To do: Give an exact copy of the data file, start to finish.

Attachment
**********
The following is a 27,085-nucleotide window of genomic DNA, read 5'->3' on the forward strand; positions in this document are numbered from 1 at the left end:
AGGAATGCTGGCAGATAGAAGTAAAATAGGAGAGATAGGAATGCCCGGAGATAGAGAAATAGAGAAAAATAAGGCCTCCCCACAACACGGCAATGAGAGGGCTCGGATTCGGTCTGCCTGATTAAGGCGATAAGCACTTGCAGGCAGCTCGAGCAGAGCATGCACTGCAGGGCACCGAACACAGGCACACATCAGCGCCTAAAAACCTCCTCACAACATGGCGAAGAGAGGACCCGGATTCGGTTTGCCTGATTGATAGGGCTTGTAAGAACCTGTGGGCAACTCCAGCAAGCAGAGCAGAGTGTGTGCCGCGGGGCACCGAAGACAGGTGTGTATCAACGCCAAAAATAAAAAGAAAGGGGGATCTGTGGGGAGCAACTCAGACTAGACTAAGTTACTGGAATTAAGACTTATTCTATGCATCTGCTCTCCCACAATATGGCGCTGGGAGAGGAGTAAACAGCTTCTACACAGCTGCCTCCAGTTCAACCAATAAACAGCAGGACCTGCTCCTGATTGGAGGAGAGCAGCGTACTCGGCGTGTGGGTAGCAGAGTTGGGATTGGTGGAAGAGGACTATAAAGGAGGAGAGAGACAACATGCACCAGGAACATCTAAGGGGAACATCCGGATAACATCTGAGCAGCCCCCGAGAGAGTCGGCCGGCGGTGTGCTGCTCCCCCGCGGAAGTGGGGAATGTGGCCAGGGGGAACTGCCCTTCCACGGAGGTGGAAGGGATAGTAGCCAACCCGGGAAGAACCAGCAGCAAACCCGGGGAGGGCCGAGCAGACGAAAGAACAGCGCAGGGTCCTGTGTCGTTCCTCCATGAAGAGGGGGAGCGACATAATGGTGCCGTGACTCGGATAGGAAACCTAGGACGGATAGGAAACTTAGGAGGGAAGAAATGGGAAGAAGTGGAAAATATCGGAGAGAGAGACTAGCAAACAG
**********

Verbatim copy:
The following is a 27,085-nucleotide window of genomic DNA, read 5'->3' on the forward strand; positions in this document are numbered from 1 at the left end:
AGGAATGCTGGCAGATAGAAGTAAAATAGGAGAGATAGGAATGCCCGGAGATAGAGAAATAGAGAAAAATAAGGCCTCCCCACAACACGGCAATGAGAGGGCTCGGATTCGGTCTGCCTGATTAAGGCGATAAGCACTTGCAGGCAGCTCGAGCAGAGCATGCACTGCAGGGCACCGAACACAGGCACACATCAGCGCCTAAAAACCTCCTCACAACATGGCGAAGAGAGGACCCGGATTCGGTTTGCCTGATTGATAGGGCTTGTAAGAACCTGTGGGCAACTCCAGCAAGCAGAGCAGAGTGTGTGCCGCGGGGCACCGAAGACAGGTGTGTATCAACGCCAAAAATAAAAAGAAAGGGGGATCTGTGGGGAGCAACTCAGACTAGACTAAGTTACTGGAATTAAGACTTATTCTATGCATCTGCTCTCCCACAATATGGCGCTGGGAGAGGAGTAAACAGCTTCTACACAGCTGCCTCCAGTTCAACCAATAAACAGCAGGACCTGCTCCTGATTGGAGGAGAGCAGCGTACTCGGCGTGTGGGTAGCAGAGTTGGGATTGGTGGAAGAGGACTATAAAGGAGGAGAGAGACAACATGCACCAGGAACATCTAAGGGGAACATCCGGATAACATCTGAGCAGCCCCCGAGAGAGTCGGCCGGCGGTGTGCTGCTCCCCCGCGGAAGTGGGGAATGTGGCCAGGGGGAACTGCCCTTCCACGGAGGTGGAAGGGATAGTAGCCAACCCGGGAAGAACCAGCAGCAAACCCGGGGAGGGCCGAGCAGACGAAAGAACAGCGCAGGGTCCTGTGTCGTTCCTCCATGAAGAGGGGGAGCGACATAATGGTGCCGTGACTCGGATAGGAAACCTAGGACGGATAGGAAACTTAGGAGGGAAGAAATGGGAAGAAGTGGAAAATATCGGAGAGAGAGACTAGCAAACAG